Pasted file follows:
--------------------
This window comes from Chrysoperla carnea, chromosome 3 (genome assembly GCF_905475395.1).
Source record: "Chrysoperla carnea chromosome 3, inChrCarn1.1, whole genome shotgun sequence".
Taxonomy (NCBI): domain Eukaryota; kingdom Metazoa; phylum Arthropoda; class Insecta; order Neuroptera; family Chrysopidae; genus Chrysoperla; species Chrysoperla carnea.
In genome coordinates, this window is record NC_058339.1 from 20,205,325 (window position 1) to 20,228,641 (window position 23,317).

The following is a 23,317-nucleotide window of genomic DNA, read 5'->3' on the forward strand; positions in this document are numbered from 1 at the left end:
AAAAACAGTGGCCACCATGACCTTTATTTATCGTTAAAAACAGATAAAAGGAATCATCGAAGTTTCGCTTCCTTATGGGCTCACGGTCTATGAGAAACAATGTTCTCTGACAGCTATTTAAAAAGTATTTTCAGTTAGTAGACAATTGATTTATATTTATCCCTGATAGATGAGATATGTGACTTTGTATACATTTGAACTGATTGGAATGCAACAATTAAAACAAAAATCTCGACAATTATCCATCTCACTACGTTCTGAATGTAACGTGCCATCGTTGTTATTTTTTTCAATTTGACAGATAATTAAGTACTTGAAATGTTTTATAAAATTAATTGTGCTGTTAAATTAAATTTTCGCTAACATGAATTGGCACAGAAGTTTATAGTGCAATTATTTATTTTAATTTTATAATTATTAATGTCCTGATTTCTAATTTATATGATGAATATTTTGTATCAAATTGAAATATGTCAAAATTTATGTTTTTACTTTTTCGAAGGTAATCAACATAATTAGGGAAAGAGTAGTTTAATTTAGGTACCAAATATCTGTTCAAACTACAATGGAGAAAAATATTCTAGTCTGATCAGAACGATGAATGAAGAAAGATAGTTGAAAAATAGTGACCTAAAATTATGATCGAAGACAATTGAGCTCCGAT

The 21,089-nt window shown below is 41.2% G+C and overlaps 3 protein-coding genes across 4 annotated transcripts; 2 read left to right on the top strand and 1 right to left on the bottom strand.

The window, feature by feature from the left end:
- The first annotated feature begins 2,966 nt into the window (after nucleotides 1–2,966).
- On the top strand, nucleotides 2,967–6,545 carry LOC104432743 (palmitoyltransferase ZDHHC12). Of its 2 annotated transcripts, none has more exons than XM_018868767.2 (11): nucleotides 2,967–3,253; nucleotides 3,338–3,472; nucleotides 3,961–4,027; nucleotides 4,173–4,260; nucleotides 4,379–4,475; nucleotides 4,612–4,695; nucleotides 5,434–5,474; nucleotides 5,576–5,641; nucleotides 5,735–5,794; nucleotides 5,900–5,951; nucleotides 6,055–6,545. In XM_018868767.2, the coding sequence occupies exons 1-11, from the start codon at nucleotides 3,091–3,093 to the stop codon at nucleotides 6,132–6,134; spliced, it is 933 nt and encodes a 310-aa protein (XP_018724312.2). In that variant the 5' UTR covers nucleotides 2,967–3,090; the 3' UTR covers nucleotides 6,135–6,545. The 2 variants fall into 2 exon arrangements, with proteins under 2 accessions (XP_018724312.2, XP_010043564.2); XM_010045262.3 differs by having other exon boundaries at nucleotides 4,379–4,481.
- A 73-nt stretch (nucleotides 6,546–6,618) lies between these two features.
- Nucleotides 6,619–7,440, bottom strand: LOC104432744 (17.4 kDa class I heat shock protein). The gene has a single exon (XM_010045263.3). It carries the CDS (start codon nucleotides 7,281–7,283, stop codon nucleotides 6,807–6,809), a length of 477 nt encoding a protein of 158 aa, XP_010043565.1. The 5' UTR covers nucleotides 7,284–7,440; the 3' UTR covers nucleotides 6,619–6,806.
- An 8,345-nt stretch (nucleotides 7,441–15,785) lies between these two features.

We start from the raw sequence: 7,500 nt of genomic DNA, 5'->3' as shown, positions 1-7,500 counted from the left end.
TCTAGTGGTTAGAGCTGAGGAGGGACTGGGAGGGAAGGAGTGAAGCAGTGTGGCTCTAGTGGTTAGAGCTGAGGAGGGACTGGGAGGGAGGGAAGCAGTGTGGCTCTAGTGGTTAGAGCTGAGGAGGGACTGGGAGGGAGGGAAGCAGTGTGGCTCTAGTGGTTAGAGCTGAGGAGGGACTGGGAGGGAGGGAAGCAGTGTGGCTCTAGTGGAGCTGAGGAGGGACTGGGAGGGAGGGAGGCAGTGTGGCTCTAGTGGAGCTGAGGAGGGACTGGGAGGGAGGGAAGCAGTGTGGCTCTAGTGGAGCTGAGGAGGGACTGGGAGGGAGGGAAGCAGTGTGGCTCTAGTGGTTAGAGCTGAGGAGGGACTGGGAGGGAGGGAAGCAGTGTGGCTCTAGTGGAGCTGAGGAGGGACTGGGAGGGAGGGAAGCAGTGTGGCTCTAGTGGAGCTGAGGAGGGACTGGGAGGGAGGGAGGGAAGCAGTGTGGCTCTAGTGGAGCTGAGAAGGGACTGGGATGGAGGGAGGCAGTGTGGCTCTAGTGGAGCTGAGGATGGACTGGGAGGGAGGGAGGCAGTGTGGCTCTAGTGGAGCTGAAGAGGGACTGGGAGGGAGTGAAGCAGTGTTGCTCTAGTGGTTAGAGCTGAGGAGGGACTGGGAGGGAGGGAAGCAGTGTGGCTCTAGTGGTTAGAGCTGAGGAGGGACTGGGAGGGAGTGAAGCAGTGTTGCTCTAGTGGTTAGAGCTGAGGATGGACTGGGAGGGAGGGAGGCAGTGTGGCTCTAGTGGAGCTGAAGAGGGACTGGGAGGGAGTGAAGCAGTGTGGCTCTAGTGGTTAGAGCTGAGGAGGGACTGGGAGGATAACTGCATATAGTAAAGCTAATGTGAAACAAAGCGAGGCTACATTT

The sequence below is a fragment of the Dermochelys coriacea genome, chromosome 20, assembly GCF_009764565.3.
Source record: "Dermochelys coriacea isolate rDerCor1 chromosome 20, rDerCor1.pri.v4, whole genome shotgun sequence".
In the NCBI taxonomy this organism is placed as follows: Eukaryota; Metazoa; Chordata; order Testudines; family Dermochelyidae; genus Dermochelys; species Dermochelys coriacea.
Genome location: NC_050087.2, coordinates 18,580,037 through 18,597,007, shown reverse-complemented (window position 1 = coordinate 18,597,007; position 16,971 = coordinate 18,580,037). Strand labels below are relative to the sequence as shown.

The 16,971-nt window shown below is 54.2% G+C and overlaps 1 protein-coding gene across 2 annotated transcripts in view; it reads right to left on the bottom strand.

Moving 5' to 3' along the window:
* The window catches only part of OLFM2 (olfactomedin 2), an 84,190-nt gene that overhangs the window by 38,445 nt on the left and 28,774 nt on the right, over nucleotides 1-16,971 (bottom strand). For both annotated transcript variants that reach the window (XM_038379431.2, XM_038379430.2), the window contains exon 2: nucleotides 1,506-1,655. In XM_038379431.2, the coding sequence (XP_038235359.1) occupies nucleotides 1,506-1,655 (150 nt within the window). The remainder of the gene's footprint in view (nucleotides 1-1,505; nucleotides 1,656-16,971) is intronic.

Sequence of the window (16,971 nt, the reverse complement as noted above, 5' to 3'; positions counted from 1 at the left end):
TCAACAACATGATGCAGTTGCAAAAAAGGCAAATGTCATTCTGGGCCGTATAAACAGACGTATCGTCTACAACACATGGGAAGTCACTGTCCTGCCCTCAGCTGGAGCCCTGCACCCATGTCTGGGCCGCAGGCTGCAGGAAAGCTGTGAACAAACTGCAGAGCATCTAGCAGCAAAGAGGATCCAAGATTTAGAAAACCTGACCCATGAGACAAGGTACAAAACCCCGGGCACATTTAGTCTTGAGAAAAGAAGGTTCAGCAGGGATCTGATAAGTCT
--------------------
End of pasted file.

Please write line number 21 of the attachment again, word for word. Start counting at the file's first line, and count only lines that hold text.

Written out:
Moving 5' to 3' along the window: